As our mechanistic understanding of the modes of action of hyperbaric oxygen (HBO) therapy improves, new potential applications for the therapy will emerge. At DDRC Healthcare we are committed to performing clinical trials as part of our research portfolio in order to determine which clinical conditions are likely to benefit from this mode of treatment.
We have previously undertaken clinical trials at all levels of complexity, from small, single-centre pilot studies, to large, multi-centre, national and internationally driven randomised controlled trials.
Hyperbaric Oxygen and Radiation Tissue Damage Clinical Trials
A recent focus of our trials has been radiation tissue damage, both in soft tissue (HOT II: HBO and Long-Term Effects of Radiotherapy for Pelvic Cancer) and in bone (HOPON: HBO and Prevention of Osteoradionecrosis for Head and Neck Cancer) and DAHANCA21 (Danish Head and Neck Cancer Association Trial 21: Treatment of Osteoradionecrosis Post Radiotherapy for Head and Neck Cancer).
Osteoradionecrosis can develop in patients who have received radiotherapy for head and neck, particularly following dental extraction in the irradiated area. This condition has a significant effect on quality of life and health, by causing pain and difficulty in eating. Hyperbaric oxygen therapy has been used for many years in both the treatment and prevention of this condition. The HOPON and DAHANCA21 clinical trials aim to add to the available evidence.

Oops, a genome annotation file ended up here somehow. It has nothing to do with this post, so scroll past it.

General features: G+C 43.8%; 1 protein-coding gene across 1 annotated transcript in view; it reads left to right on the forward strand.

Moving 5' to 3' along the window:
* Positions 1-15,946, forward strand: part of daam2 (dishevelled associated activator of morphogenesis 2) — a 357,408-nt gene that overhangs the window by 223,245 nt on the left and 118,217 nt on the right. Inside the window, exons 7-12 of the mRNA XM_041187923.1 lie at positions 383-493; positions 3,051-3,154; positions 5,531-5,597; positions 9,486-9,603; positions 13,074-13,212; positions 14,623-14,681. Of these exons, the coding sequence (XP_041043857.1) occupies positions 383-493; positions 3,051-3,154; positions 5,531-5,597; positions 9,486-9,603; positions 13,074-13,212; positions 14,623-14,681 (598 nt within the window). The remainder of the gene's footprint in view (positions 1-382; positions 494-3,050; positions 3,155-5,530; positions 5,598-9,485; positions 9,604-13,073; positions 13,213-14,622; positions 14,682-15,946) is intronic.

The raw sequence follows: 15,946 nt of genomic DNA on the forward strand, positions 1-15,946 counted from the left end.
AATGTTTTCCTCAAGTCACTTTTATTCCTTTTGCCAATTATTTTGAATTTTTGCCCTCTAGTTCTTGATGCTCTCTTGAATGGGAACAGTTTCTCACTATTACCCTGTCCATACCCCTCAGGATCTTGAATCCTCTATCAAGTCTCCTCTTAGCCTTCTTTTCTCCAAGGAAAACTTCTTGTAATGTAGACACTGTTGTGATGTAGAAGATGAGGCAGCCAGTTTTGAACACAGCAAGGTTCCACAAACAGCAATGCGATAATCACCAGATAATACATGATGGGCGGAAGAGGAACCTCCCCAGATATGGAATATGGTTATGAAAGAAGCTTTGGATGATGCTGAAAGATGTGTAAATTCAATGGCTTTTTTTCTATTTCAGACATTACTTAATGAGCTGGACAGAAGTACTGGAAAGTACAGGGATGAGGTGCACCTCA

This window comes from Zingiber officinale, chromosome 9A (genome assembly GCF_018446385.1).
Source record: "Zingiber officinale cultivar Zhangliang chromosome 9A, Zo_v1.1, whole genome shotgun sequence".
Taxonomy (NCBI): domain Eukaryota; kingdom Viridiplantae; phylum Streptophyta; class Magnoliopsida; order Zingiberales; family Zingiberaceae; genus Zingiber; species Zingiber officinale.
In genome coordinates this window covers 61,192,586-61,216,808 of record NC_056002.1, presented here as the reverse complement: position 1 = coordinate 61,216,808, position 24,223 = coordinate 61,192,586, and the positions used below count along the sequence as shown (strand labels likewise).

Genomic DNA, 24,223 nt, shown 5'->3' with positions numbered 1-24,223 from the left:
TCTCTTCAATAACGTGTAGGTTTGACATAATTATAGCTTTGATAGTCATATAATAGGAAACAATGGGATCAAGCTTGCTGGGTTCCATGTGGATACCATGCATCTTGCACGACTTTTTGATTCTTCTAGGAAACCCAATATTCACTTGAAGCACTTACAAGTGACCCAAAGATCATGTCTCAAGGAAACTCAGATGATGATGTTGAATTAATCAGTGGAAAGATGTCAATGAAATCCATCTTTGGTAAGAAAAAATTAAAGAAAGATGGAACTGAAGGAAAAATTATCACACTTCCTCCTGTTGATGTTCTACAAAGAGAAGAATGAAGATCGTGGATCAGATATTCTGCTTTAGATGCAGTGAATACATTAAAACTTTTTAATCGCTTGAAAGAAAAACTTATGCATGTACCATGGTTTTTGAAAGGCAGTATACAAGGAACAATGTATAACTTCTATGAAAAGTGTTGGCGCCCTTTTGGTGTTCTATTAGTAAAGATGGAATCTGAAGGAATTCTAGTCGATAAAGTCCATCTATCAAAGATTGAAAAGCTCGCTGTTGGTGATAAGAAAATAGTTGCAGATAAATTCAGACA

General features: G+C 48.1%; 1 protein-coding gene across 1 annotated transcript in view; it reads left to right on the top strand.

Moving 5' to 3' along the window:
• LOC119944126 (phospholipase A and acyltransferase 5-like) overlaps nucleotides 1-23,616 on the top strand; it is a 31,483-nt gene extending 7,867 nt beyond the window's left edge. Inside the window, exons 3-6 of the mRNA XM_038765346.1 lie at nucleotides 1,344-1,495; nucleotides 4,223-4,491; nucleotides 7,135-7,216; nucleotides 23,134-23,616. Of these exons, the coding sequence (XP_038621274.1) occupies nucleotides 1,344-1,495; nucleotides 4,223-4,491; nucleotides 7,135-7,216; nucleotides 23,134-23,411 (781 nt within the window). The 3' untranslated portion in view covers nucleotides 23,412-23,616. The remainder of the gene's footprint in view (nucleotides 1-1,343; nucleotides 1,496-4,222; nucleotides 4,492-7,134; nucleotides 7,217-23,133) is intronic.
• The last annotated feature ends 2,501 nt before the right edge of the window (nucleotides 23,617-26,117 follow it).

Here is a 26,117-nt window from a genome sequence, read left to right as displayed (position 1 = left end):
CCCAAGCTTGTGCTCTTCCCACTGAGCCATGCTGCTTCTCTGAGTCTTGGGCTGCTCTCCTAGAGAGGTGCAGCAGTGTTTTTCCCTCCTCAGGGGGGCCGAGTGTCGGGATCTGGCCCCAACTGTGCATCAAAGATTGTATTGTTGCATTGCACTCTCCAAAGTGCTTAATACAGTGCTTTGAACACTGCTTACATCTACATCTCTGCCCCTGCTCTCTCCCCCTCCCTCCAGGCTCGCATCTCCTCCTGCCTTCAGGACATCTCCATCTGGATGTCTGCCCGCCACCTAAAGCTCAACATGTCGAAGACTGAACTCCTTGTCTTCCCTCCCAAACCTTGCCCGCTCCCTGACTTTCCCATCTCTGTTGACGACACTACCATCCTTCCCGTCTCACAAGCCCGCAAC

Patients suffering long-term adverse effects of radiotherapy for pelvic cancer can feel unable to go about their day-to-day lives, due to the damage caused to the soft tissue in their abdomens. The HOTII trial opened the way for more research into this potentially life-changing treatment through helping to focus on the specific adverse effects most likely to benefit from therapy.
Each of these clinical trials was supported by Cancer Research UK. The results have been published in Lancet Oncology. The HOTII-trial-protocol and the HOTII-clinical-study-report can be downloaded here.